“This questioning of officials is both legal and constitutional,” said Saad al-Matlabi, a senior member of Maliki’s party. “If the Sadrist movement trusts their governor, then why are they afraid of having him questioned?”
A few days later, a campaign against Maysan Governor Ali Dawai, a popular Sadr supporter, gathered pace.
State of Law members in Maysan accused Dawai of helping organ­ise the protests against Maliki and of preventing his supporters from planning their own meeting. Dawai denied the allegations and said he would file a lawsuit against those who accused him.
After 2003, Iraq’s Shia-dominat­ed parties worked together to en­sure their hold on political power but over recent years cracks have shown in the alliance. After 2013’s provincial elections, there were nine Shia-dominated councils formed in south Iraq, which has a majority Shia population.
After 2014’s federal elections, Maliki’s popularity waned and Sadr banded with Sunni parties to push Maliki out of the prime minister’s job. Maliki was replaced by Abadi — a more palatable member of Ma­liki’s party.
Over the past two years, the Shia parties have appeared more united, having been forced back together by the security crisis sparked by the Islamic State (ISIS).
However, as ISIS seems increas­ingly likely to be pushed out of Iraq soon, many analysts worry about what happens to the Shia alliance after the security crisis has, more or less, been resolved.
Up until now, most of the prob­lems between the two sides of the Shia alliance have been settled at the ballot box. That could have happened again in provincial elec­tions scheduled for April. However, as some areas are still held by ISIS and many thousands of people are displaced, as well as for other rea­sons, those elections have been postponed until 2018 to coincide with federal elections.
The other complicating factor is the presence of the Shia volun­teer militias. These were formed in 2014 to fight ISIS following the collapse of the Iraqi Army in the north. Battle-hardened fighters from those militias, which have played a crucial yet controversial role in fighting ISIS, will be return­ing to southern Iraq. The militias will most likely continue to exist in some form as the Iraqi government has made them a legitimate fight­ing force, separate from the stand­ing Iraqi Army.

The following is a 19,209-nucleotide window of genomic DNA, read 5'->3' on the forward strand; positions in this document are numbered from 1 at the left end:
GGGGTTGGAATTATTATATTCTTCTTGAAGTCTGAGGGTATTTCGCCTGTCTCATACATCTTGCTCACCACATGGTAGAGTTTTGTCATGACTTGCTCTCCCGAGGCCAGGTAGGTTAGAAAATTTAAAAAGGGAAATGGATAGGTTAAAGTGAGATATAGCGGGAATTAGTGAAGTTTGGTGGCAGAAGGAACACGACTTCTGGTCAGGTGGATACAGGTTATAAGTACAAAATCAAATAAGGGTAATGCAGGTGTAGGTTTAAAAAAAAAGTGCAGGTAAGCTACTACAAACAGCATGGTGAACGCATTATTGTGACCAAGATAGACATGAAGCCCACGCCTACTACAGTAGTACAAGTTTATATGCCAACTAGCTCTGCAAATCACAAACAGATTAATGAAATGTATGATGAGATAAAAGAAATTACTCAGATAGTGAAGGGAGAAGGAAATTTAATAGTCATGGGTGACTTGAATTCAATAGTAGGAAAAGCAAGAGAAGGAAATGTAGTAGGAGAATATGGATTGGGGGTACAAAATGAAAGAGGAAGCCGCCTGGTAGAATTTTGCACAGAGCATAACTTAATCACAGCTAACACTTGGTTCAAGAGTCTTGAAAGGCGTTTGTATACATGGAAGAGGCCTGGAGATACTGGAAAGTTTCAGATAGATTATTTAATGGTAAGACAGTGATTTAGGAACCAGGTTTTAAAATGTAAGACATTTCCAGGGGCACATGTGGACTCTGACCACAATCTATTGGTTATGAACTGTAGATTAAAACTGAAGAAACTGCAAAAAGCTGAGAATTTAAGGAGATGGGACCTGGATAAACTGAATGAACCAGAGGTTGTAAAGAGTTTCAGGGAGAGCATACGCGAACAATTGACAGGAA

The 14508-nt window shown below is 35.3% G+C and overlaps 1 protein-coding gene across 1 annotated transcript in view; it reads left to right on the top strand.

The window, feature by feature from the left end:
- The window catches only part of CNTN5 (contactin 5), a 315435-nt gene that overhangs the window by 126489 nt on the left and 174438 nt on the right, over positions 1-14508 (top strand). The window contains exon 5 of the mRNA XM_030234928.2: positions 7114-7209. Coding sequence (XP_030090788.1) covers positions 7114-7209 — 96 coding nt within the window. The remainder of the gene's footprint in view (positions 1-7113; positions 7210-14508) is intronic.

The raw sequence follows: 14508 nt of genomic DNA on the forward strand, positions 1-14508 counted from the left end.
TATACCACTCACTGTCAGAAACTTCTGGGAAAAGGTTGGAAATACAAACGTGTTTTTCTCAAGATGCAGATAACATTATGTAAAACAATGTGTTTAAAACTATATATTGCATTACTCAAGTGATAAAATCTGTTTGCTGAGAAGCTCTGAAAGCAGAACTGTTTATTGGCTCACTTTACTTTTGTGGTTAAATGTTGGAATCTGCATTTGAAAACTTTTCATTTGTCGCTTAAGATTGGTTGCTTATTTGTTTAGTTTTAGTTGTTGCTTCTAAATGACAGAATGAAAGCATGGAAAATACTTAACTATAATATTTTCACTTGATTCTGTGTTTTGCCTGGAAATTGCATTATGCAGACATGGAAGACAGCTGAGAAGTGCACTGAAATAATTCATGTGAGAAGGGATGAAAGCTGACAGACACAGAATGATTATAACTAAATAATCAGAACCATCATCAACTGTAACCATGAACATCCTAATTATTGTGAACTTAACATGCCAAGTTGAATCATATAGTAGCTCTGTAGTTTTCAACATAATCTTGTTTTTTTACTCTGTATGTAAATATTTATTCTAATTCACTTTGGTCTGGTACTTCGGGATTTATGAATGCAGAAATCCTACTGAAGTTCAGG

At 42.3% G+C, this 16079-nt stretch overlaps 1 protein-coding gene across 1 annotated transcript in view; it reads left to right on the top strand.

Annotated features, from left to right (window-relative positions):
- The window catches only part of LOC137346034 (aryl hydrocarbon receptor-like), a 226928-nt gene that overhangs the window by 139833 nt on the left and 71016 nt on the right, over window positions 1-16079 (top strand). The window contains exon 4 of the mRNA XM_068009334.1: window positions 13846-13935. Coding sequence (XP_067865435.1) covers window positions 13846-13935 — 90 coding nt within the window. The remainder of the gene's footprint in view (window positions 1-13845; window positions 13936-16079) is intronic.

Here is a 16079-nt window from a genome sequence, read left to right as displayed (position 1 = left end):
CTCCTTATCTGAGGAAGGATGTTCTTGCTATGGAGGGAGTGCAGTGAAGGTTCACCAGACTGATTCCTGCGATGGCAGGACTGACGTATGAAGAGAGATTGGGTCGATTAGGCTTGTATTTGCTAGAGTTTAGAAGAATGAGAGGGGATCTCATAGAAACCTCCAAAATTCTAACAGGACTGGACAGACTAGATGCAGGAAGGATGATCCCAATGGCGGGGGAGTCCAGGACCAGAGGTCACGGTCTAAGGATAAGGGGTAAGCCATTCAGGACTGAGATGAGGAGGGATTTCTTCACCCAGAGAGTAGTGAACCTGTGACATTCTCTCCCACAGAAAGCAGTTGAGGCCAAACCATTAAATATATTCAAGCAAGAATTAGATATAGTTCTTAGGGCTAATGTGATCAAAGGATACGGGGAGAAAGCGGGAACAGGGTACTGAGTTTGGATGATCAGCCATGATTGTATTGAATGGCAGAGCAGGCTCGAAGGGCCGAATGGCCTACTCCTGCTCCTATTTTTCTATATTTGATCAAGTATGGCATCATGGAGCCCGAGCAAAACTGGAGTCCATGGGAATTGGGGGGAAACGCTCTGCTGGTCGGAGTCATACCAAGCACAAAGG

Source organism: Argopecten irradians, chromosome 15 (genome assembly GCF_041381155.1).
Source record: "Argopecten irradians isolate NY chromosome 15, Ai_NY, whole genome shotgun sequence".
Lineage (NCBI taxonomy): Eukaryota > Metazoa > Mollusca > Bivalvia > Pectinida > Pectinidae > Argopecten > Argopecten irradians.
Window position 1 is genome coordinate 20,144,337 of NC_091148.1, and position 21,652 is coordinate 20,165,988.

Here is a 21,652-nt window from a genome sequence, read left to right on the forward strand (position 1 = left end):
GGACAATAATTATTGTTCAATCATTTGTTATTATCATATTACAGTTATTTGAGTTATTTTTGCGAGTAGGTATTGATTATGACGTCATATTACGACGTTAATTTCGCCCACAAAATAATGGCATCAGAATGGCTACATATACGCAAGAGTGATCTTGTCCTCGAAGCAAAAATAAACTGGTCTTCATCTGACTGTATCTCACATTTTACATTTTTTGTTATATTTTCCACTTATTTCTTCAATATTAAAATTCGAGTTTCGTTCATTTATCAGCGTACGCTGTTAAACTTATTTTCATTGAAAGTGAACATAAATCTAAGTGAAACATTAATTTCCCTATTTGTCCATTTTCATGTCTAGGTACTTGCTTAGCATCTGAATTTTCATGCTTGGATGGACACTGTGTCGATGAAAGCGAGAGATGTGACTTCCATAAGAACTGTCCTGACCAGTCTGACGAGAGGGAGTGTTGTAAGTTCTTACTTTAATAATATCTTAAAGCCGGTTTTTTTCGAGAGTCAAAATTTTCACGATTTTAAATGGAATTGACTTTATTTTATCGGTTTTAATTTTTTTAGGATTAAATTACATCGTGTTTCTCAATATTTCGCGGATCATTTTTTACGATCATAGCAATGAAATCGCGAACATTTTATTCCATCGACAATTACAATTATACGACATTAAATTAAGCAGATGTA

The militias themselves do not present a united Shia front, either; there are many of them and they have different allegiances to vari­ous Shia leaders.
The worry is that, given conflicts between Maliki and Sadr cannot be resolved at the ballot box, they may draw the militias into the scrap and the political conflicts could then turn violent.
Also worth considering is that the militias have become im­mensely popular among ordinary Iraqi Shias. This gives them great political potential, which could be used to support the political affili­ations they already have or, possi­bly even in some cases, create their own new, independent political entities. They may challenge the traditional Shia political parties, many of whose members are seen by ordinary people as corrupt.
One thing is for sure: Iraq’s next set of provincial elections, now planned for 2018, will quite likely be some of the most important elections the country has had since 2003. They may also be among the most dangerous.